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« 1 2 (3) 4 »

Re: ‘49 22nd bumper jack
#21
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bkazmer
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Yup, 48-50 is even more of a clearance issue. Jack frame up with wheel hanging on suspension. Tall lift required

Posted on: 5/10 9:50
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Re: ‘49 22nd bumper jack
#22
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Wheelhorse76
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As far as the “car” goes what is the difference with junior to senior , my car is a 2262

Posted on: 5/10 10:19
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Re: ‘49 22nd bumper jack
#23
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PackardDon
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I always carried a hydraulic bottle jack (and still have it).

Posted on: 5/10 10:45
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Re: ‘49 22nd bumper jack
#24
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JD in KC
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Quote:

Wheelhorse76 wrote:
As far as the “car” goes what is the difference with junior to senior , my car is a 2262


For starters, the seniors are 7" longer. For the many other differences I'd recommend that you go to the literature section and pull up the 1948 Databook. Most any question you may have regarding the differences should be answered.

Link to the '48 Databook

Posted on: 5/10 11:47
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Re: ‘49 22nd bumper jack
#25
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Fish'n Jim
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This is one of those, the PO probably didn't know either, that's why you have 3 jacks in there.
I'd inspect the bumpers and see if any lift sections fit them correctly, hole or no hole, and sell the rest on ebay.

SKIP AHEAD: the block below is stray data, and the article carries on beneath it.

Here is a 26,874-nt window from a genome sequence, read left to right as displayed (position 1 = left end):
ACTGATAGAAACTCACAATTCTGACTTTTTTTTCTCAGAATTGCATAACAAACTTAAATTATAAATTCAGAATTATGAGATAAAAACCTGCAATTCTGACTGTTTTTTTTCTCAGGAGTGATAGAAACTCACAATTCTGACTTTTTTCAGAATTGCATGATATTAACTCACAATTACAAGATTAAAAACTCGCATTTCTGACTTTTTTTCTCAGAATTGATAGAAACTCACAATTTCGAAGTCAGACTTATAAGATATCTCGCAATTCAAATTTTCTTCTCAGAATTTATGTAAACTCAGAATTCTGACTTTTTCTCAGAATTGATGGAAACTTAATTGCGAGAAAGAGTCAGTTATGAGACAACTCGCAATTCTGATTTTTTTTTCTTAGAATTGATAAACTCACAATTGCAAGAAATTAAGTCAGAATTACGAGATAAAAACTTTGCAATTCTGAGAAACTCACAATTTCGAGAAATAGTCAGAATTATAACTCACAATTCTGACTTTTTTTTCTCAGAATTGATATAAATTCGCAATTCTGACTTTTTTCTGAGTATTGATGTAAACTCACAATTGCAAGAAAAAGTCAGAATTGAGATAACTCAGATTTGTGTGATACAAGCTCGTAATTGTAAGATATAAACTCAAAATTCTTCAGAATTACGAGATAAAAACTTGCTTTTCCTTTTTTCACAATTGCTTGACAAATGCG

This is pretty common on old cars, over time the jacks disappear and every collector wants the correct jack for their vehicle. Getting the right one is not well documented, except of course, if you're "OD" and have a library of P jack pix for just such occasions.
The issue with most of these early jacks was they did not have a fail safe, and could at a moment notice completely collapse/go down under weight. So you never get under the car when using one of these. Strictly for road side emergency use to change a flat, and make sure it's in working order and on flat ground before you attempt to use one. Some were better than others in sturdiness. I'd threw away the flimsy ones. {In GM's you could interchange the bumper hookup piece and pedestal.} And only lift as high as necessary to get the tire off/on. Get an AAA card instead. A can of fix a flat is another consolation. They used to get wobbly as you went up. I don't think the Govt would approve these today and certainly not OSHA. It's probably a carry over consolation to the solid tire era, when pneumatic tires appeared and roadside flats happened. Now you're lucky if you get something that resembles a spare or something you dunk in your coffee and some combo tool that removes lugs and jacks.

Posted on: 5/10 13:53
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Re: ‘49 22nd bumper jack
#26
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Wheelhorse76
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@fish n’ Jim
Thanks for your comments and everyone else as well . Again this such a great forum and so many generous people .